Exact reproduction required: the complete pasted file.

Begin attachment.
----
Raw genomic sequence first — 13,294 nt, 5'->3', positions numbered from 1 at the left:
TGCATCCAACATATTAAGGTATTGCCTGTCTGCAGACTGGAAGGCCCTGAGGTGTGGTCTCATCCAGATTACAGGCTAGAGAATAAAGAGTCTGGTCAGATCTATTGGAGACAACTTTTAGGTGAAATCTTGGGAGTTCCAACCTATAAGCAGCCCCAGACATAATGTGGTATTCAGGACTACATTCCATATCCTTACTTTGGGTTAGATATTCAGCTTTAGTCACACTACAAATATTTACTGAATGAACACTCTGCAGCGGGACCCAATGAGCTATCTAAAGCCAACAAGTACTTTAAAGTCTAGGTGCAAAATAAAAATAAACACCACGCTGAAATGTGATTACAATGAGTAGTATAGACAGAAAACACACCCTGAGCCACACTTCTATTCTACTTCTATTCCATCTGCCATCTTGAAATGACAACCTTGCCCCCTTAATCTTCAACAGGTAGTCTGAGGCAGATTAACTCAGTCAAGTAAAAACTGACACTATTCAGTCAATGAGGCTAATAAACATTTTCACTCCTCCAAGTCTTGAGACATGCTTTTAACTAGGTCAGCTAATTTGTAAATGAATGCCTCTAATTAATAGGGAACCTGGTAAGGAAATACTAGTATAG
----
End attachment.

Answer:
Raw genomic sequence first — 13,294 nt, 5'->3', positions numbered from 1 at the left:
TGCATCCAACATATTAAGGTATTGCCTGTCTGCAGACTGGAAGGCCCTGAGGTGTGGTCTCATCCAGATTACAGGCTAGAGAATAAAGAGTCTGGTCAGATCTATTGGAGACAACTTTTAGGTGAAATCTTGGGAGTTCCAACCTATAAGCAGCCCCAGACATAATGTGGTATTCAGGACTACATTCCATATCCTTACTTTGGGTTAGATATTCAGCTTTAGTCACACTACAAATATTTACTGAATGAACACTCTGCAGCGGGACCCAATGAGCTATCTAAAGCCAACAAGTACTTTAAAGTCTAGGTGCAAAATAAAAATAAACACCACGCTGAAATGTGATTACAATGAGTAGTATAGACAGAAAACACACCCTGAGCCACACTTCTATTCTACTTCTATTCCATCTGCCATCTTGAAATGACAACCTTGCCCCCTTAATCTTCAACAGGTAGTCTGAGGCAGATTAACTCAGTCAAGTAAAAACTGACACTATTCAGTCAATGAGGCTAATAAACATTTTCACTCCTCCAAGTCTTGAGACATGCTTTTAACTAGGTCAGCTAATTTGTAAATGAATGCCTCTAATTAATAGGGAACCTGGTAAGGAAATACTAGTATAG